The Unknown Dangers of Shipping Containers 

With the push to keep costs to a minimum, project and site managers often find themselves being resourceful and repurposing items; shipping containers would arguably be top of the list for reuse. A solid, heavy duty, lockable, transportable shed, purchased at low cost due to previous use, does indeed seem to be an ideal storage solution. But what are the hidden risks?

Unknown residual vapours 

Designed to store and transport goods over a lengthy period of time, and designed to be water tight, a shipping container could have originated from almost any part of the globe. With a lot of countries having much lower safety and commercial standards than Australia, almost anything could have been kept inside it. Do you know what the shipping container may have been used to carry and store previously? Where there any hazardous chemicals or dangerous substances? Is there any remaining vapour? Shipping containers are made to remain water tight, which means no ventilation, so the chances of dangerous vapours remaining trapped and undetected is a real one.

Depending on the type and concentration of the hazardous chemicals, health effects can include:

  • allergic contact dermatitis
  • headaches, dizziness and nausea
  • irritation to the eyes, respiratory system and skin
  • respiratory disease
  • in some cases, death

Storing flammables or combustibles:

Storing compressed gases, such as LPG bottles, in an area with little to know ventilation can produce horrific fires or explosions if they get too heated. Other flammables, such as propane, have been known to cause serious raptures in shipping containers, with as little as a one kilogram leak.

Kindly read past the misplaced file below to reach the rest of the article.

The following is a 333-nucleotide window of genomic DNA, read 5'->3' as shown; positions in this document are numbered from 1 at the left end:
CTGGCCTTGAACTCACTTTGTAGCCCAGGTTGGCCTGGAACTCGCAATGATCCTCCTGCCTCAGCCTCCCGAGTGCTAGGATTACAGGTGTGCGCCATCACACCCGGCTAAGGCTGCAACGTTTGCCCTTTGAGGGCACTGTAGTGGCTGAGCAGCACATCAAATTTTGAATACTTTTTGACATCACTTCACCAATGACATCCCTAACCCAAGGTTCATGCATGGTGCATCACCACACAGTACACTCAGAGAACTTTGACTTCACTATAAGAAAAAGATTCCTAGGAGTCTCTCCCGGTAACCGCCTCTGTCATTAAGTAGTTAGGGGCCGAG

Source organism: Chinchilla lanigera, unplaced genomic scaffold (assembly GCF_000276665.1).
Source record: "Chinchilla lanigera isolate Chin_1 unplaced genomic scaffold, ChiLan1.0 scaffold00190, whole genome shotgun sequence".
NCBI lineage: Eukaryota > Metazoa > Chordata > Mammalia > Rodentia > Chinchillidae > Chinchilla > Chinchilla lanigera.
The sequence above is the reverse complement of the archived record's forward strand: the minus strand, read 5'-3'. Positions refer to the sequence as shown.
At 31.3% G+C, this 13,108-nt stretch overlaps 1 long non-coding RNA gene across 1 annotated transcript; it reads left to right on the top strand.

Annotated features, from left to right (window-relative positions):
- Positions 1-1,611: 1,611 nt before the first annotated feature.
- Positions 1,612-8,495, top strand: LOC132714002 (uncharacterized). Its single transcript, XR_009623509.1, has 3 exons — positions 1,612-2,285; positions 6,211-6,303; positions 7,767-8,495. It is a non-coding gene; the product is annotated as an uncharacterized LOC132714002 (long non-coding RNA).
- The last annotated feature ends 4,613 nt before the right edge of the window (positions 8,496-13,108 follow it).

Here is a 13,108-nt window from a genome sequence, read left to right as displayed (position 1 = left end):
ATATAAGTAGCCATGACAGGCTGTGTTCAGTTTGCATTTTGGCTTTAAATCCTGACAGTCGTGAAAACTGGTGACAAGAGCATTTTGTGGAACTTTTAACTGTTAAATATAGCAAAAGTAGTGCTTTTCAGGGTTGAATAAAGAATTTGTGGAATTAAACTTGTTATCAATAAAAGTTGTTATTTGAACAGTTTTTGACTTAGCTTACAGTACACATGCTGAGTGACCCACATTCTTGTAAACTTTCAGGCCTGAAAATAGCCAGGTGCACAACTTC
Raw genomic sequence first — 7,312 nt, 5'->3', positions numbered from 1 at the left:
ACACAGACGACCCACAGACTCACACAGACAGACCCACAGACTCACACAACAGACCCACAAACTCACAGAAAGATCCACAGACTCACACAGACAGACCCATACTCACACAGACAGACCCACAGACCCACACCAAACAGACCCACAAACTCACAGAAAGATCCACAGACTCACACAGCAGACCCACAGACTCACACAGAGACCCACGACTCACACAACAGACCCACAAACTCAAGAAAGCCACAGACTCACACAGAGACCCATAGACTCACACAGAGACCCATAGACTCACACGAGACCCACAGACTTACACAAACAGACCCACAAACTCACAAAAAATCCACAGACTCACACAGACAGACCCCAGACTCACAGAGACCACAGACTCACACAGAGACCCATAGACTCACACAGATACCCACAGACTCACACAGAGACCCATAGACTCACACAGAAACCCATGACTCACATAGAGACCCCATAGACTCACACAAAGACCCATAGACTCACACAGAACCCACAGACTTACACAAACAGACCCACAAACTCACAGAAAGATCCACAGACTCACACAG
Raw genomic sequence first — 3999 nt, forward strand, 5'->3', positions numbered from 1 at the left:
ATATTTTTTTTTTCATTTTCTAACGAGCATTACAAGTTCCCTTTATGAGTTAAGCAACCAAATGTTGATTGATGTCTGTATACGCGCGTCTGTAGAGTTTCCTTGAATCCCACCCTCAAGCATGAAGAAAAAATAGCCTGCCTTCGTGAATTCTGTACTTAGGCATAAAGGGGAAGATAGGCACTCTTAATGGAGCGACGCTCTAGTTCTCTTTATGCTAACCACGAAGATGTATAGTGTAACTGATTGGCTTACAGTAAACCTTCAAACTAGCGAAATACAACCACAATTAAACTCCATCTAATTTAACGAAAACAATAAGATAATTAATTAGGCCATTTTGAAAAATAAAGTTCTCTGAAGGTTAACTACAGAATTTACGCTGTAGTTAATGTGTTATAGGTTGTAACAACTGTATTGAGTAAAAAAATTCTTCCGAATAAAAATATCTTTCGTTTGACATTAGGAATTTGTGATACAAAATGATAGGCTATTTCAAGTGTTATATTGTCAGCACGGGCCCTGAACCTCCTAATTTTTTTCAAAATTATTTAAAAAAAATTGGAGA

Watch the video via the link below to see how a BBQ and gas bottle being stored in a shipping container became an actual bomb overnight, injuring a worker and causing thousands of dollars of damage.


Should shipping containers be used for storage at all?

When making any purchase for a worksite, a risk assessment is recommended. Somethings to keep in mind might be:

  • Has an Occupational Hygienist been able to test for unknown vapours and provided evidence of none being present?
  • Is there adequate ventilation?
  • Is there a means of releasing the doors from the inside?
  • What other items are being stored in the container?
  • Has the chemical Safety Data Sheet been consulted to confirm storage and segregation conditions?
  • What are other viable storage arrangements?
  • Has adequate fire fighting equipment been put in place?
  • Have workers been provided an appropriate amount of training?

If you have any questions about shipping container safety, feel free to contact us at Red Insight, the Home of Insightful Safety.